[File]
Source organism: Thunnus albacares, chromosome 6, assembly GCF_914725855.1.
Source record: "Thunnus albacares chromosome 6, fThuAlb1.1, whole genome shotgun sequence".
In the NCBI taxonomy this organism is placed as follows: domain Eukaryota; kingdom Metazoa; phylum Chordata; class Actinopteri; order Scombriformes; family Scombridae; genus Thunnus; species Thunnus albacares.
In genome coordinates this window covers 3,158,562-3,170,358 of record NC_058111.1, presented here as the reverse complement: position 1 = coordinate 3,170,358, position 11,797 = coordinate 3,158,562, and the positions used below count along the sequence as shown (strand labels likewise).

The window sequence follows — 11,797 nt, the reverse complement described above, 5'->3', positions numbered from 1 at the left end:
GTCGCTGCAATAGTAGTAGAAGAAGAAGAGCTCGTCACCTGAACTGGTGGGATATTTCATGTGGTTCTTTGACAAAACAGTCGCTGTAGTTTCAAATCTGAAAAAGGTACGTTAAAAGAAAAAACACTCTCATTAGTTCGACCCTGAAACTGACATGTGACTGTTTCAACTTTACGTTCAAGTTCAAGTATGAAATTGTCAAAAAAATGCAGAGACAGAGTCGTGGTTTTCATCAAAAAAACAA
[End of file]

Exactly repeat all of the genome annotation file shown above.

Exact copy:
Source organism: Thunnus albacares, chromosome 6, assembly GCF_914725855.1.
Source record: "Thunnus albacares chromosome 6, fThuAlb1.1, whole genome shotgun sequence".
In the NCBI taxonomy this organism is placed as follows: domain Eukaryota; kingdom Metazoa; phylum Chordata; class Actinopteri; order Scombriformes; family Scombridae; genus Thunnus; species Thunnus albacares.
In genome coordinates this window covers 3,158,562-3,170,358 of record NC_058111.1, presented here as the reverse complement: position 1 = coordinate 3,170,358, position 11,797 = coordinate 3,158,562, and the positions used below count along the sequence as shown (strand labels likewise).

The window sequence follows — 11,797 nt, the reverse complement described above, 5'->3', positions numbered from 1 at the left end:
GTCGCTGCAATAGTAGTAGAAGAAGAAGAGCTCGTCACCTGAACTGGTGGGATATTTCATGTGGTTCTTTGACAAAACAGTCGCTGTAGTTTCAAATCTGAAAAAGGTACGTTAAAAGAAAAAACACTCTCATTAGTTCGACCCTGAAACTGACATGTGACTGTTTCAACTTTACGTTCAAGTTCAAGTATGAAATTGTCAAAAAAATGCAGAGACAGAGTCGTGGTTTTCATCAAAAAAACAA